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Will Our Child Have to Deal With Multiple Trusts After Our Deaths?

When a married couple creates an estate plan using a revocable living trust, they have the option of creating a single joint trust or two separate individual trusts. There are pros and cons to each, but some couples choose to create separate trusts because of:

  • the desire to leave property to different beneficiaries or for greater asset protection from the financial risks of one spouse

  • the ability to keep inherited or individually owned property separate from jointly acquired property, or

  • the need for greater flexibility or more certainty concerning tax planning after the first spouse's death

Whatever the reasons for separate trusts, when the ultimate beneficiary is the spouse's child(ren), the question is whether the beneficiary of these separate trusts will always have multiple trusts to deal with. Keeping track of the property owned and invested by each trust and filing tax returns for numerous trusts can be an administrative headache. The good news is that if multiple trusts have similar terms and neither the trust agreement nor state law prohibit the consolidation of the trusts, they can usually be combined into one.

Under section 417 of the Uniform Trust Code (UTC), which has been adopted (either completely or in some form) in thirty-five states and the District of Columbia as of the date of this writing, a trustee, after giving notice to the qualified beneficiaries, may combine two or more trusts into a single trust, "if the result does not impair rights of any beneficiary or adversely affect achievement of the purposes of the trust." Keep in mind that this provision of law would be overruled by any contrary provision in the trust agreement, so it is essential to know and understand what the trust agreement provides.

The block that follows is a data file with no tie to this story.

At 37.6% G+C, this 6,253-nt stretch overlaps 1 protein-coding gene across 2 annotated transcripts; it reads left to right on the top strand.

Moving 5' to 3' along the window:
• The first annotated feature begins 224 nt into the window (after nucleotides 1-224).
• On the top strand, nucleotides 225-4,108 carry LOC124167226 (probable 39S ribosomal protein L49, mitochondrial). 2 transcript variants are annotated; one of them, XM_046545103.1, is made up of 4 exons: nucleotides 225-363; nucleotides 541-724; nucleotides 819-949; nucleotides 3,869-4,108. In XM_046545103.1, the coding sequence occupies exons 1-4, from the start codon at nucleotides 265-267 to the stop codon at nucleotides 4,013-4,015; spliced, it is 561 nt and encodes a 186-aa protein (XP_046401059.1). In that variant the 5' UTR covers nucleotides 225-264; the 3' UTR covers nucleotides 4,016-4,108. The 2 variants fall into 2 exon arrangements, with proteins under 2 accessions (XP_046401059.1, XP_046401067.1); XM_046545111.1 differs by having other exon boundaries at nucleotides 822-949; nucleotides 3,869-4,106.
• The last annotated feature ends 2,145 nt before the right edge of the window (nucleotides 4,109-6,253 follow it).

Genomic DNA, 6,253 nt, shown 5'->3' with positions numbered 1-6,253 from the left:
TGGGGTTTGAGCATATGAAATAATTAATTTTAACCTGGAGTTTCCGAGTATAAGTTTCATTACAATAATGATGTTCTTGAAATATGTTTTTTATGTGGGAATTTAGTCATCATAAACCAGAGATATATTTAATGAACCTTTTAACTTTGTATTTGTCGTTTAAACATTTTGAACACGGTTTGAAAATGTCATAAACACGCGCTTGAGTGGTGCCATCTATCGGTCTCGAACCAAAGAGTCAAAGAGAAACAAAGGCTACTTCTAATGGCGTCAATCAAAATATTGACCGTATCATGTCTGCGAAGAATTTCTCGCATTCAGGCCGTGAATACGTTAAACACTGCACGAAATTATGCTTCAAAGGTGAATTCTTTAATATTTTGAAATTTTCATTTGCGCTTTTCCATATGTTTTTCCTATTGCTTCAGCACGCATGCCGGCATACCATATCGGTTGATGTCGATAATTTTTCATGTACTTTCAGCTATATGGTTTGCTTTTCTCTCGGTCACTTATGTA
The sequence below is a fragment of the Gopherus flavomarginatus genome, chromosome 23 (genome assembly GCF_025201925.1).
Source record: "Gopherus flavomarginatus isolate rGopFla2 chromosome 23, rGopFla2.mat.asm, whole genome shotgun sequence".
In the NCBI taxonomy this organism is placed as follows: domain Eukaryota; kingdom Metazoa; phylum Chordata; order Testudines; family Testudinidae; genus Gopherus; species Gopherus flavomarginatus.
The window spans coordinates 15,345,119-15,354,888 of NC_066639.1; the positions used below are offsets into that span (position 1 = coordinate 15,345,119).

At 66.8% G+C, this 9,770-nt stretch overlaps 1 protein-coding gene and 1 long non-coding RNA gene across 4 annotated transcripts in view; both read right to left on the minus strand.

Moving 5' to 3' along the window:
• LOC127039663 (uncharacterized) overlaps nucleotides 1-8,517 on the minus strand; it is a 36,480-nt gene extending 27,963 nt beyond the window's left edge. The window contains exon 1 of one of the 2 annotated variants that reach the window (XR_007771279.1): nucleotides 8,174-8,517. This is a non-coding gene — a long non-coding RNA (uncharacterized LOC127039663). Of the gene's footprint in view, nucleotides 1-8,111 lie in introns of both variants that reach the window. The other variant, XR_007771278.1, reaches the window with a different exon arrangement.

While the UTC doesn't require the trust terms be identical to be combined, the more the terms governing the distribution of trust property of the trusts to be combined vary, the more likely it is that the rights of a beneficiary would be impaired as a result of the combination. Therefore, it would be less likely that the combination would be approved. Where the trusts to be combined are the separate trusts of a married couple, which likely have identical or very similar provisions, there should be little to no impediment to combining trusts.

If the trusts have identical provisions, it could be argued that the trustee is responsible for combining the trusts to provide for a more efficient and economical trust administration. Combining trusts could result in reduced trustee fees, filing one trust tax return instead of two or more, and more effective investing opportunities.

The UTC doesn't require a trustee to obtain consent of the beneficiaries or a court before combining multiple trusts. However, it requires that the trustee give the beneficiaries notice before doing so. And although the law may not require the consent of either the beneficiaries or a court, if the terms of the trusts to be combined vary significantly, a prudent trustee would seek the consent of the beneficiaries or the court before combining the trusts.

For married couples considering or choosing separate trusts as part of their estate plan, the good news is that their child does not always have to handle multiple trusts after their death. Rather, if the terms of the trusts or state law permit the combination of trusts, the trustee may do so, thus taking advantage of certain economies in trust administration. If you have questions about whether your separate trusts can be combined into one for your beneficiaries' benefit, please call Santaella Legal Group, serving all of California, at (925) 831-4840.

Keep reading:

Receiving an Inheritance? Here Are Things to Consider

You Can Parent Beyond the Grave: Common Trusts and How to Use Them

Motivate Your Heirs With an Incentive Trust

How to Protect Your Child's Inheritance From Their Spouse

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